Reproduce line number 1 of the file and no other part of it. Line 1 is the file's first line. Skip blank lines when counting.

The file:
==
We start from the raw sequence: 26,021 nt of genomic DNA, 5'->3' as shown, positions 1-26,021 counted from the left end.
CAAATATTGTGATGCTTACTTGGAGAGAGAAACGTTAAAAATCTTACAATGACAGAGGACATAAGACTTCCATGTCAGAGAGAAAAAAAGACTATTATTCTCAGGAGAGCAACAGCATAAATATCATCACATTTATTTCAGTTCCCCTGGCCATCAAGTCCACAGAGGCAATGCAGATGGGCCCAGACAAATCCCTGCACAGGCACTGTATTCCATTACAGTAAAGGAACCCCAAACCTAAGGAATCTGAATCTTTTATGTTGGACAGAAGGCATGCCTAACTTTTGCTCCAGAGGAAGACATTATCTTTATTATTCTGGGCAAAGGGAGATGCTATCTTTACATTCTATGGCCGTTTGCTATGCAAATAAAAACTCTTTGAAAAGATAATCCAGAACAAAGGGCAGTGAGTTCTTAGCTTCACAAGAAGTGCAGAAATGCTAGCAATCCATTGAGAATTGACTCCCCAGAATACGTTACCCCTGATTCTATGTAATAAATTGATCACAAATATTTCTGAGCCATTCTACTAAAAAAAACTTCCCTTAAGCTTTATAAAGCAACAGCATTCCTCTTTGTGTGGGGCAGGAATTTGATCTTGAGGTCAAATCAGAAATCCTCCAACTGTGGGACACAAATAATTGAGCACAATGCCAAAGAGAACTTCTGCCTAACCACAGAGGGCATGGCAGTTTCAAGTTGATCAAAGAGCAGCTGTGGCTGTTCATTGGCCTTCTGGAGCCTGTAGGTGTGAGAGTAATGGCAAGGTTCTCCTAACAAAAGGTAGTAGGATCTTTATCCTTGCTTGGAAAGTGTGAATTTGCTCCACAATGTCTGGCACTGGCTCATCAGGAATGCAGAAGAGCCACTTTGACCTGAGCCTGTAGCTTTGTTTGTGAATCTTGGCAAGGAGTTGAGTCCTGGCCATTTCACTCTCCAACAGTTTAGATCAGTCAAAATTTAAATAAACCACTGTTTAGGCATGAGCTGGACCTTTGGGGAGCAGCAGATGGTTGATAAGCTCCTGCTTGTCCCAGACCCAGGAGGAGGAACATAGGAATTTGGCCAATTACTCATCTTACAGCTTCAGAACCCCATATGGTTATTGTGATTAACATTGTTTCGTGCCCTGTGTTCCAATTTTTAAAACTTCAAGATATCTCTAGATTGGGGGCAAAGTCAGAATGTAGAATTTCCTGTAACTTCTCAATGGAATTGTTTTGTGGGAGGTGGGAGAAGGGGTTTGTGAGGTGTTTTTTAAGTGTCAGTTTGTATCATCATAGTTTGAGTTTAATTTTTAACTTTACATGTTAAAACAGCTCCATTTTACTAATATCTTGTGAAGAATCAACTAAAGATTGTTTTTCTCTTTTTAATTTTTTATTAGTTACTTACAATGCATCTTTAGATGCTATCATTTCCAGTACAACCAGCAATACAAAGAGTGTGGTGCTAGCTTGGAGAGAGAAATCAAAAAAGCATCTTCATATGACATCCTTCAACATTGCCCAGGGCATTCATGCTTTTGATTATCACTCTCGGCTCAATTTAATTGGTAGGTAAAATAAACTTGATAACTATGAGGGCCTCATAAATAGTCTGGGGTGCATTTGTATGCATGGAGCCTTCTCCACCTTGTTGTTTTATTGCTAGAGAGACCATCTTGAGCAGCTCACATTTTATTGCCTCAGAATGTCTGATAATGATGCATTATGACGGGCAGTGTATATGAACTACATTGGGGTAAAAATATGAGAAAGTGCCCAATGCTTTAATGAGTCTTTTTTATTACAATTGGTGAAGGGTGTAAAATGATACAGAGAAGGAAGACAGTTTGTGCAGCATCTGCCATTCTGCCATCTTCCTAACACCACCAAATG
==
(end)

We start from the raw sequence: 26,021 nt of genomic DNA, 5'->3' as shown, positions 1-26,021 counted from the left end.